Sleep of both physical and mental part of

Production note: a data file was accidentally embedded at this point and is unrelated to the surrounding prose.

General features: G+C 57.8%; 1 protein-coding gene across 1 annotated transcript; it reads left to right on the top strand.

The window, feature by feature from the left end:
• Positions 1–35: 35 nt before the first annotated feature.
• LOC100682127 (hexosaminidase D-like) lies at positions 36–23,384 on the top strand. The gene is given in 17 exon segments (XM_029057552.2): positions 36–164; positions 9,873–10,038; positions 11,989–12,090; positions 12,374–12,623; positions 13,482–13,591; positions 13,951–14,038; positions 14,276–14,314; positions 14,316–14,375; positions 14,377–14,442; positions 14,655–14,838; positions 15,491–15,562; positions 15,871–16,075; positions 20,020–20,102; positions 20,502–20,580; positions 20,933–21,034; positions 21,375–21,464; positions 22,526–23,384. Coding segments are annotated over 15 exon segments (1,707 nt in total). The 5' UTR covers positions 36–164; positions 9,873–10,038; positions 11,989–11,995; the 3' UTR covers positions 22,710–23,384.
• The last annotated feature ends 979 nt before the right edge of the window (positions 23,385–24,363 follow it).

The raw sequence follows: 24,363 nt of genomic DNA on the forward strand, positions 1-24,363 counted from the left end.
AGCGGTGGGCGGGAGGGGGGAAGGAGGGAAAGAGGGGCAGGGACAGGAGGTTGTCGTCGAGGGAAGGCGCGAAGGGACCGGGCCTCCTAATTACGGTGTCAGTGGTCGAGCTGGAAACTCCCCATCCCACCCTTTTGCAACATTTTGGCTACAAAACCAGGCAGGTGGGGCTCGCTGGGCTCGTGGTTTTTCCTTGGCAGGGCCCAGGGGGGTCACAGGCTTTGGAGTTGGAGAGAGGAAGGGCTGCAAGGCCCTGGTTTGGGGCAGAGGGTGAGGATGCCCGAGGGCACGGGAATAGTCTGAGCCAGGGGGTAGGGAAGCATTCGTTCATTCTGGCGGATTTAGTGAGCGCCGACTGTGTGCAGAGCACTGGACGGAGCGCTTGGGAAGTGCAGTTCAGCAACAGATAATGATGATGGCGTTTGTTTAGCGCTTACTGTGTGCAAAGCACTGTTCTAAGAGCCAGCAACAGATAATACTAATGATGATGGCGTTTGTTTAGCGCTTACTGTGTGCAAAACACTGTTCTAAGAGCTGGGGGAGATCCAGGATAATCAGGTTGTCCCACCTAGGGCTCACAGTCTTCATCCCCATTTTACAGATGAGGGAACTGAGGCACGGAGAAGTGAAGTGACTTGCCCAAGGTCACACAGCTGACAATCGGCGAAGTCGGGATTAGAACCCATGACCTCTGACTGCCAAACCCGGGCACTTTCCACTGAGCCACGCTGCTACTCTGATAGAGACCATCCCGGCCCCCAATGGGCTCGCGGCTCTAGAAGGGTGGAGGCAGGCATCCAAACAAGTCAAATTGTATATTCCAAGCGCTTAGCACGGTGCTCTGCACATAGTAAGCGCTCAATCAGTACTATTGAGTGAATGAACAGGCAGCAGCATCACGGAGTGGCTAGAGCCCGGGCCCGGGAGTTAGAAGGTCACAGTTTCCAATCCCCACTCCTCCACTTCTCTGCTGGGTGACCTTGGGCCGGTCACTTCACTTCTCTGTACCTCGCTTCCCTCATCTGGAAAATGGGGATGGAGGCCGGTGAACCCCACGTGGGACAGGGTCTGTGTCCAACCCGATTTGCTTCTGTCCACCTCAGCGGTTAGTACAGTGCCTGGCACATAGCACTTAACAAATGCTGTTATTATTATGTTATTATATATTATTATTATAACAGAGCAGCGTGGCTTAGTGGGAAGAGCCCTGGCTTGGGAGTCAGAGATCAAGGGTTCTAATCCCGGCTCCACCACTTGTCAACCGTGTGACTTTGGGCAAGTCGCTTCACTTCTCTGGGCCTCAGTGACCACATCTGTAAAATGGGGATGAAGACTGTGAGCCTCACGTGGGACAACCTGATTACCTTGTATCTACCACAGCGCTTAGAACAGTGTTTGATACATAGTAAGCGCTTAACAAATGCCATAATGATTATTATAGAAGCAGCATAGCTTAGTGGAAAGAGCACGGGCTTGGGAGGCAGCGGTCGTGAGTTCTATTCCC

Sleep is part of our daily routine, where our body enters a condition which our nervous system is inactive, eyes are closed, postural muscles are relaxed and our consciousness is temporarily disabled. However, in recent years where new technologies that contain more advanced software which allows human to become more obese with technology. These new technologies cause humans to have fewer hours of sleep comparing in the past. A study has shown that in 1998, where technologies weren’t as developed as the present, 88% of the human on the Earth tend to have more than 6 hours per day. However, after new technologies were developed along with the advanced software, only 71% of the human on the Earth still sleeps more than 6 hours per day. This is a significant decline over the past 11 years where it went from 88% to 71%. However, you might ask why is sleep so important to the human being? Sleep plays an important role in each human’s life, as it takes care of both physical and mental part of the human body. As an athlete myself, I was clearly able to understand the huge difference between a sufficient amount of sleeping and an insufficient amount of sleep. When it comes to athlete, sleep becomes a crucial part for the athletes, especially when they are expected to perform at such high level continuously. Sports relies heavily on both physical and mental parts in the human’s body, and with sleep deprivation, it can damage both of the physical and mental of our body. During a game or training, athletes are expected to be concentrated at all time, where they have to react under highly intense pressure. With sleep deprivation, it has the capability of reducing the arousal levels and the cognitive processes of the human, causing the athlete to be easily distracted . The arousal level involves many different neural systems in the neurotransmitters when the systems are in action, it becomes sensitive and responds to an incoming signal. The arousal in our body are responsible for human alertness, attention and information processing, however when the level of arousal in our body decreases, it causes human to become less alert, where they are less aware of the surrounding and becomes slower at processing information. The cognitive processes involve many different complex mental activities such as thinking, imagining or information processing . An athlete  relies heavily on his or her’s cognitive functions since athletes are required to have good decision making, an accurate perception in order to outstand their opponent on the court. With both of arousal level and cognitive processes being reduced, this could lead to poor attention and concentration where the athlete will more likely to make a mistake during such high pressured situation. For an example, in a football game, the goalkeeper plays a significant role as the athlete has the responsibility to prevent the opponent from scoring. However, in the game of football, the number of goals lies under double-digit where every goal is extremely crucial. The nature of this game creates a high intense pressure for the goalkeeper where it requires the goalkeeper to be fully concentrated at all time. However, when it comes to a situation where the opponent’s striker is heading towards the goal. In this situation, there are two decisions waiting to be made by the goalkeeper; either stay at the goal and let the striker comes to you, or charge towards the striker. Normally, it would take the goalkeeper 0.7 seconds to decide which choice to make. However, with the lack of sleep, the goalkeeper’s reaction speed will more likely decrease by 2.4 percent . With that small gap of hesitation during the decision making, it could really affect the outcome of the decision where it determines if the goalkeeper can stop the shot or not.    As I mentioned before, sleep deprivation not only affects the mental part of an athlete but also the physical part of it. Another huge category is the physical part of the game, where athletes under competitive sports are required to have the qualities of fitness, stamina and skill set. In order to maximize these performances, physical training such as skill training or weight training is needed. Training creates a physical stress to our muscles, where it’s called ” Microtrauma”. Microtrauma is the micro tears in our muscle fiber . This can be seen after the workout such as sore or pain on your muscles. This leads to our body’s neural adaptations where our body repairs the damaged muscle fibers through a cellular process where new muscle protein strands are formed to provide more proteins to the myofibrils (muscle cells) in order to repair the damaged muscle cells . This process allows the myofibrils to become bigger, however, this process of adaptations does not occur when we are lifting weights, but actually when we are rest. This is where sleep plays a huge role in this whole process of growing muscle. In order to activate the process of neural adaptation within our muscles, rest is extremely important. Within the 24 hours that we have during each day, the most amount of rest that we can get is during our sleep where we are capable of consuming at least 7-8 hours of sleep normally. During these 7-8 hours of sleep, it allows our body to fully recover and replace our damaged myofibrils, which the newly repaired myofibrils increase in size and number. However, a sleep deprivation can interrupt this process of neural adaptation by not giving enough time for our body to recover from the damage myofibrils. In order for your muscle to grow larger (hypertrophy), your body must synthesize proteins faster than it is breaking down proteins in the muscle. This can be simplified as you are eating meals you’re consuming nutrients, while you’re exercising you are breaking down the proteins in your body. This is a very important concept to know because many athletes lost track of time in the gym where they overstayed in the gym for 6-7 hours without consuming any sorts of nutrient. This will actually cause a negative effect to the athlete’s body as the body itself will end up break down the proteins in the muscle causing the muscle to actually decrease in size. In order for hypertrophy to occur, the rate of your body that is synthesizing proteins must be greater than the rate your body is breaking down proteins in their muscle. This is where sleep plays another huge role in this process, sleep is the longest period your body has in a day to synthesize proteins. After absorbing nutrients from the meals you have during the day, your body begins to synthesize proteins to repair and build muscle tissue, however, your body needs time for the process to occur, so resting and recovering becomes very crucial in order for this to occur. The hormones in our body play another important role in being responsible for our muscle growth, however, the amount of hormones release each night has a close connection with the hours of sleep you received every night. Human growth hormones (HGH) is the hormone that is responsible for building and repairing our muscles. HGH plays an important role for athletes that are trying to build their muscles however, experts have estimated that 75 percent of the HGH is actually produced during sleep which means that a sleep deprivation can affect the amount of HGH that is produced during each night . To maintain the production of HGH, a regular sleep routine with a high quality of sleep is very important. The majority of our HGH is released during Stage 3 of our sleep cycle. Stage 3, known as for deep sleep is the most restorative stages of sleep and it normally occurs after an hour of your sleep. However, a sleep deprivation has the ability to impact whether your HGH gets released or not. The production of hormones relies heavily on the Circadian rhythm in our body. The Circadian rhythm is like a natural clock of our body that tells us what to do in a certain time. For an example, when it starts to become late at night, you will begin to feel tired and exhausted or it could also be why you would wake up naturally in the morning without any disturbance. All these things are all part of the Circadian rhythm of your body as it is use to this type of rhythm. This explains why there will be jetlag when you are traveling to a different continent, because when you travel to another time zone, your circadian rhythm would be mixed up by a different rhythm making things irregular for your body. This is sort of similar to what a sleep deprivation can do. Sleep deprivation destroys the normal circadian rhythm that you originally have. A study has been done by a group of scientists where they hide people from the sunlight and allows them to set their own sleeping schedule and it ended up deviating from their every circadian system because they’re not sure what the actual time is. When we visually see the falling of the sun, our body works along with our circadian rhythm to activate the production of Melatonin and makes us fall asleep easier. Melatonin is a type of hormone made by the pineal gland where it’s produced in our body to let us know when to sleep and when to wake up. It has the ability to increase the production of growth hormones by increasing the sensitivity of growth releasing hormones. Therefore when we mess up our body’s Circadian rhythm, it decreases the release of melatonin which at the same time, decreases the release of growth hormone causing our muscles not being able to receive the recovery that it requires. Every athlete trains themselves in order to perform their absolute best on the court, however, the hours of sleep can cause a direct effect on athlete’s performance to a large extent in categories such as explosiveness, reaction time or strength. Which is why I would like to take this chance to investigate in how and what ways could the hours of sleep affect an athlete’s performance.